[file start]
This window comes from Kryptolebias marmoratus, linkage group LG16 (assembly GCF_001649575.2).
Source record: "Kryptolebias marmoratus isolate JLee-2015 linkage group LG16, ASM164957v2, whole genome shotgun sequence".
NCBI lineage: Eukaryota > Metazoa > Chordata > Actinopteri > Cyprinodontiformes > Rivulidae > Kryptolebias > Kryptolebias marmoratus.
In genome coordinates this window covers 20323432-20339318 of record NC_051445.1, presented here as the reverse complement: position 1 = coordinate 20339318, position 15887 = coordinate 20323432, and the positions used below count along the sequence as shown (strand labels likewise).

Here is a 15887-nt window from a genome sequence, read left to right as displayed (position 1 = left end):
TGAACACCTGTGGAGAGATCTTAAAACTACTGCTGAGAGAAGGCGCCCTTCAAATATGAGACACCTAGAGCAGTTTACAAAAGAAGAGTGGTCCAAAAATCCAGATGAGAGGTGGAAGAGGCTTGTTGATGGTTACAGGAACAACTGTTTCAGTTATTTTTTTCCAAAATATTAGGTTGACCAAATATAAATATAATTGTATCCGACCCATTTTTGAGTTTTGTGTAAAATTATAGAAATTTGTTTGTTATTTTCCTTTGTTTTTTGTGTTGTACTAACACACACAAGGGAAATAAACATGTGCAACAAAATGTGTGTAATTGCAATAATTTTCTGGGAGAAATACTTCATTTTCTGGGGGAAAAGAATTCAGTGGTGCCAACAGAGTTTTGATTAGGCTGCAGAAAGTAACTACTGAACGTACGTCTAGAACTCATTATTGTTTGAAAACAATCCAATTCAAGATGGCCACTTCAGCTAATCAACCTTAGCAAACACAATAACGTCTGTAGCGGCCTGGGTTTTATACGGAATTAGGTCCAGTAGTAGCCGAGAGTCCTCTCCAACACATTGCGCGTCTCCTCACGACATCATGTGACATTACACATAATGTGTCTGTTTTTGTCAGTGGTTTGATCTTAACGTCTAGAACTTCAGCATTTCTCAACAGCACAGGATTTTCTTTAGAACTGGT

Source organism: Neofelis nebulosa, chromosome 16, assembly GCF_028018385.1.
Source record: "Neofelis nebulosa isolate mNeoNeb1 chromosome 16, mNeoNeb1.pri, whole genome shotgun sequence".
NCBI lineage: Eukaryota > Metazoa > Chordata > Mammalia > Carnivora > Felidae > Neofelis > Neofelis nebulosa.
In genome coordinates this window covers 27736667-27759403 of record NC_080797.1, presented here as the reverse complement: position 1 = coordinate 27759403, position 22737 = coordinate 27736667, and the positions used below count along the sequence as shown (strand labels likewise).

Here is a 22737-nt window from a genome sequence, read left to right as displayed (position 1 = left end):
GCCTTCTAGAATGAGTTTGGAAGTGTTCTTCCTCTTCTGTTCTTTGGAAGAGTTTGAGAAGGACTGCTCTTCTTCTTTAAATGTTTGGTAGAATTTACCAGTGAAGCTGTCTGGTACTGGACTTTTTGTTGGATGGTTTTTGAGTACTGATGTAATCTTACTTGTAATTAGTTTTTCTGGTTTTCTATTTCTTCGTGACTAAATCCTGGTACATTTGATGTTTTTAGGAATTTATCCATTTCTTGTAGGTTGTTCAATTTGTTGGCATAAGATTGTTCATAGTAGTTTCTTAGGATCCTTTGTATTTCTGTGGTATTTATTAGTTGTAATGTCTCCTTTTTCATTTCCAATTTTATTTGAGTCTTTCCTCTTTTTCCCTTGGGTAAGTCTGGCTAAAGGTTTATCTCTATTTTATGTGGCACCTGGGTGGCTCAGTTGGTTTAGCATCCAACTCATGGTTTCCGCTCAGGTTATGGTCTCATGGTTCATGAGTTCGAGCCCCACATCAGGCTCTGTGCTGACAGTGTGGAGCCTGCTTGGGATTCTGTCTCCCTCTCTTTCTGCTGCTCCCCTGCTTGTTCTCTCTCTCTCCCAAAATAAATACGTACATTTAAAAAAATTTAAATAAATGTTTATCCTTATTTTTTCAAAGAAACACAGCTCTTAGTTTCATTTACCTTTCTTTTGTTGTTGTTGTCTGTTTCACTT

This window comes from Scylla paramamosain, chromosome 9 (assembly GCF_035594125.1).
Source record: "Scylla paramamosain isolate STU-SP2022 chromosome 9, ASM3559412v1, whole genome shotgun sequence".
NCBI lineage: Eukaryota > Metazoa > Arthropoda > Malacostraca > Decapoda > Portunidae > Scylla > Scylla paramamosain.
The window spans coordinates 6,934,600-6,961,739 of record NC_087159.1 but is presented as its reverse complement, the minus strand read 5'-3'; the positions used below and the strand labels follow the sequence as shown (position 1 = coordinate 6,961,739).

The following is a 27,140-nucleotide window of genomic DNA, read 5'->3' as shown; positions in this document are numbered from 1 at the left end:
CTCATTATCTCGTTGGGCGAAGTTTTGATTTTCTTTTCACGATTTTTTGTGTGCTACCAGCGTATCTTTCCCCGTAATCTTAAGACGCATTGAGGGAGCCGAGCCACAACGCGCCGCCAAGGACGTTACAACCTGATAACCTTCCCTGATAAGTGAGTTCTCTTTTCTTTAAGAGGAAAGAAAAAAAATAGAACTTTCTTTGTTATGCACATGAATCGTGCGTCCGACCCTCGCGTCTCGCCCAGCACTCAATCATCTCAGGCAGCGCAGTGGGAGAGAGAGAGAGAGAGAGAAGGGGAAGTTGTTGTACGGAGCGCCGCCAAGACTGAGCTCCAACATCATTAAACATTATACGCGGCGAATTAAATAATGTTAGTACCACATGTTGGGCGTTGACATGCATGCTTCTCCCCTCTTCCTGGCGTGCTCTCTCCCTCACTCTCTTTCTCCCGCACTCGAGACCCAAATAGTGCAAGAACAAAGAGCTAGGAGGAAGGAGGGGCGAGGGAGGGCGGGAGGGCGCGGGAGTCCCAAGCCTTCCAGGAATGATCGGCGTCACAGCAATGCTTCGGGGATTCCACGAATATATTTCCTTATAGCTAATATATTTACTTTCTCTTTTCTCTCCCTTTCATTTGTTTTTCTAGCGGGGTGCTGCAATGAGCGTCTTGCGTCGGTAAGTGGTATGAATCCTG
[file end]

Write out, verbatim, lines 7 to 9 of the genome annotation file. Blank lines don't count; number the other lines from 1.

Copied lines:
Source organism: Neofelis nebulosa, chromosome 16, assembly GCF_028018385.1.
Source record: "Neofelis nebulosa isolate mNeoNeb1 chromosome 16, mNeoNeb1.pri, whole genome shotgun sequence".
NCBI lineage: Eukaryota > Metazoa > Chordata > Mammalia > Carnivora > Felidae > Neofelis > Neofelis nebulosa.